One of the great things about cartridge-style faucets is how easy they are to service, but when hard water deposits collect on the O-rings and the valve housing, what was once easy is now not easy at all. You should be able to pull the cartridge out with pliers after pulling the pin or unscrewing the nut to release it, but when the cartridge is bound by minerals, you often have to resort to generic cartridge pullers. But it's usually better to use one designed for your particular model.
Why the Cartridge Is Stuck
A shower faucet cartridge is usually fitted with at least one O-ring, sometimes more, and it's this rubber part that binds the cartridge. Rubber is especially vulnerable to mineral accumulation, and after the faucet has been in use long enough, the O-rings basically fuse to the cartridge and the valve housing. The plumber who installed the cartridge could have forestalled this by lubricating the O-rings when installing cartridge, but apparently that didn't happen, so here you are.
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Minerals can also bind metal and plastic and that only adds to the problem, especially if the cartridge is old and hasn't been serviced for many years, which is often the case. In extreme cases of scale buildup, you'll often see deposits on the valve stem after you remove the handle and on the exposed rim of the cartridge after you take off the escutcheon.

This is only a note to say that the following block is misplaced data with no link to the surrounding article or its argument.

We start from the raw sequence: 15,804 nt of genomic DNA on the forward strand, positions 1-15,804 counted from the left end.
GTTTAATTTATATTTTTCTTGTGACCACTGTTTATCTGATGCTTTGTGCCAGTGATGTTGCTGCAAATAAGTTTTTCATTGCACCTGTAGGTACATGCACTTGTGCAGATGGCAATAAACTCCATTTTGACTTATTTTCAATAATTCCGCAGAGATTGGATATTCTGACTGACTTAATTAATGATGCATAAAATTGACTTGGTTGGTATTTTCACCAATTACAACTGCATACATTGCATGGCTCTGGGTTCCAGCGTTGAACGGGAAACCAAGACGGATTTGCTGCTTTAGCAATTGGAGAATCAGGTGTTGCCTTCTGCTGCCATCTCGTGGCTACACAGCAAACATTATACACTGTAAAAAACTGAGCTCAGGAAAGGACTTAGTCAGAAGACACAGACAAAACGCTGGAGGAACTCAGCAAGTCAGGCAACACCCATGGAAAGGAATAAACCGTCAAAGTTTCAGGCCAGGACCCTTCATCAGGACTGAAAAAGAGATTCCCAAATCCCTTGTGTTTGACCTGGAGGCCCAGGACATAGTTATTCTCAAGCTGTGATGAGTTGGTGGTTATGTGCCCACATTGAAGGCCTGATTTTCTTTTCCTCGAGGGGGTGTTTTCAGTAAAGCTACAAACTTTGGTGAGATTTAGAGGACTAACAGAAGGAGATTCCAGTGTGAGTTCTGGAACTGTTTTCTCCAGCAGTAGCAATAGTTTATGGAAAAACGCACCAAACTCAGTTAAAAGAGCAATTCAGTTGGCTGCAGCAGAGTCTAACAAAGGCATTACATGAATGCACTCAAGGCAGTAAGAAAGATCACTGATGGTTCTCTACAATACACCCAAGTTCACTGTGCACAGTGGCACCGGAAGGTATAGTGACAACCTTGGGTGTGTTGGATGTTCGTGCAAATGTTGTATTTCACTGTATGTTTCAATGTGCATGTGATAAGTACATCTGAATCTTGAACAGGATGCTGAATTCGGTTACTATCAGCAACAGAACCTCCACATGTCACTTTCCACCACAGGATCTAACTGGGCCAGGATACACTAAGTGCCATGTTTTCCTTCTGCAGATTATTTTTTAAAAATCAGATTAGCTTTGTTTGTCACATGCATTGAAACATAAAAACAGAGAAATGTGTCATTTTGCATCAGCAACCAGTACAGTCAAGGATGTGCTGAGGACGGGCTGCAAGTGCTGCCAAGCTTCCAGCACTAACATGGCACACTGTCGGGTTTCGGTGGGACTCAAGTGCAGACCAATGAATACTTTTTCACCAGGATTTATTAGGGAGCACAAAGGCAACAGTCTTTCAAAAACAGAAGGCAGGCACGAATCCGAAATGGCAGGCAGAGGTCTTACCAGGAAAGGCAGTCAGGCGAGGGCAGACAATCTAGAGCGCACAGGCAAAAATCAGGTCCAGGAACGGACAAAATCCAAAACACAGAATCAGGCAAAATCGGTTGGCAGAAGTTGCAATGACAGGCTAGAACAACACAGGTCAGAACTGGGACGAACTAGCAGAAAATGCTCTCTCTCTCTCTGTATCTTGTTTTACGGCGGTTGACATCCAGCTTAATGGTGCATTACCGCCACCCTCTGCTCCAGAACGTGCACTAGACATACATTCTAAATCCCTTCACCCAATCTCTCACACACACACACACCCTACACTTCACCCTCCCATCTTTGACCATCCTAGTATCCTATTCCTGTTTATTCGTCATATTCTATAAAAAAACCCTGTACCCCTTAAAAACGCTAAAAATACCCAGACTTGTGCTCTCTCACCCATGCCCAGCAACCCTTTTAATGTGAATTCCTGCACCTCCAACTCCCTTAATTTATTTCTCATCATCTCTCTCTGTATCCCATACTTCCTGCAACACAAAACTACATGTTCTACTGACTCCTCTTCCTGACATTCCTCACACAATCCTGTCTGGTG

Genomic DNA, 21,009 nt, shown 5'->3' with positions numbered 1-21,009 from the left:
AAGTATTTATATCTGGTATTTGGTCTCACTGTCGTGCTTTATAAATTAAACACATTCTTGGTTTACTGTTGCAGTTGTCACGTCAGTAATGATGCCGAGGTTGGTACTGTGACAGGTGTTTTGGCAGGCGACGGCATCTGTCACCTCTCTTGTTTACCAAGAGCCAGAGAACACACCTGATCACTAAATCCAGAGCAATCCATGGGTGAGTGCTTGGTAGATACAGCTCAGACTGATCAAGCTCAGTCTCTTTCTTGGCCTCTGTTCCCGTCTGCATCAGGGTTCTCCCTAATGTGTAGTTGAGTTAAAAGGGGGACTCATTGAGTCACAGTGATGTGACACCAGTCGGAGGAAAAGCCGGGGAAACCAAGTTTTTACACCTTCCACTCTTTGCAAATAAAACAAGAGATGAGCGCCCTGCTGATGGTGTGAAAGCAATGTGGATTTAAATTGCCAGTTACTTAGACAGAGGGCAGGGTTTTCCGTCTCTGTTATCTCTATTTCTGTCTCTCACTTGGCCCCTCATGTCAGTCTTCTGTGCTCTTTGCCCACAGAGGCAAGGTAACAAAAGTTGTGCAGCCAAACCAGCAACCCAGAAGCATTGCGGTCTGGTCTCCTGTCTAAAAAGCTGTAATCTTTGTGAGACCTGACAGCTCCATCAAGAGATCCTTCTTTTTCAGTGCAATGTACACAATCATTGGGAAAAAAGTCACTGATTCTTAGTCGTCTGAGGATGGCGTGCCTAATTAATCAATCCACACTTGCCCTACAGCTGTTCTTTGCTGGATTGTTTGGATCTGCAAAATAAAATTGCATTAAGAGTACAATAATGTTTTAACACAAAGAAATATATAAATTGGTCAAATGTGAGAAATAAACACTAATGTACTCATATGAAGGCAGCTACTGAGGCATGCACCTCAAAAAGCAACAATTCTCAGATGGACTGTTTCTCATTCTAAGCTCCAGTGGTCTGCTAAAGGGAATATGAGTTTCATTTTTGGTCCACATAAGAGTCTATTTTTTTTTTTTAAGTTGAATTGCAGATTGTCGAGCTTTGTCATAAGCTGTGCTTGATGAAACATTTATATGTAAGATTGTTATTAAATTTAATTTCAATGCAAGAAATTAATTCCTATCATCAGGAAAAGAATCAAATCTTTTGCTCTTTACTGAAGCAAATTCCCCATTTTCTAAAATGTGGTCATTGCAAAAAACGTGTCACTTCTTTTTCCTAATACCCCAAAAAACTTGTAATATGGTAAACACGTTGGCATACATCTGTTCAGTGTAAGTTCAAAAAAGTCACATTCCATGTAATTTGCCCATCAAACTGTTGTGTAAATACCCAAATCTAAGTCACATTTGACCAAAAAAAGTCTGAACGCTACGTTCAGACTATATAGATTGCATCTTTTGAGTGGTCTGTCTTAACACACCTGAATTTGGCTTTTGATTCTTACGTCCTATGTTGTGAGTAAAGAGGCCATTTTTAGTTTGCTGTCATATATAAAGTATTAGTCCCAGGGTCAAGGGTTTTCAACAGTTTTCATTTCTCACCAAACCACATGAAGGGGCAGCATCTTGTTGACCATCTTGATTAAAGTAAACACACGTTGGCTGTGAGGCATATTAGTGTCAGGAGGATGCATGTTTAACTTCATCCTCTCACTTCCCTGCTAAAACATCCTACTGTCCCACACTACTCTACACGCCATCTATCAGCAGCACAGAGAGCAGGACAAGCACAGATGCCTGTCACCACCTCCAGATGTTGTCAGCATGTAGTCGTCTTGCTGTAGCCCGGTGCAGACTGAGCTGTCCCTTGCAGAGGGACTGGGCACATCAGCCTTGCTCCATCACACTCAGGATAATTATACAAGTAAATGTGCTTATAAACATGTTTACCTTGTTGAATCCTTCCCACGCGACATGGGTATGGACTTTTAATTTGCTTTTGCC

Using a Cartridge Puller
Sometimes, all you need is a plastic nut that fits over the valve stem and locks onto it, which allows more leverage for rotating the cartridge with a wrench so you can break the bond holding the cartridge. Moen supplies this simple tool with some repair kits for its 1222 shower faucets. If you have one and it doesn't work, you can often improve its effectiveness by heating the cartridge with a hairdryer for 10 to 15 minutes.
If you have Moen faucet, you can usually find a model-specific cartridge puller for that faucet. For example, the Moen 104421 cartridge puller works with 1200, 1222 and 1225 cartridges, and it makes other pullers for different models. You use one of these by locking the base onto the valve housing and screwing the central screw into the hole on the valve stem for the handle. When you turn the nut at the base, the screw pulls on the valve stem and removes the cartridge far enough for you to finish the job of extracting it with pliers.
A more generic type of cartridge puller looks like a screwdriver with a T-handle. The tip of the tool locks onto the valve stem by means of a set screw, and the handle gives you the leverage you need to rotate the cartridge and break the bond, then pull it out.
Cartridge Puller Doesn't Work
It's unlikely a Moen cartridge puller with a screw mechanism won't extract a cartridge, but you can't generate as much force with a generic puller, so you may need help. You can use a hairdryer, but a more effective way to soften and dissolve scale is to inject vinegar into the valve housing using a syringe. Let the vinegar work overnight and, in the morning, you may be able to extract the cartridge even without a cartridge puller.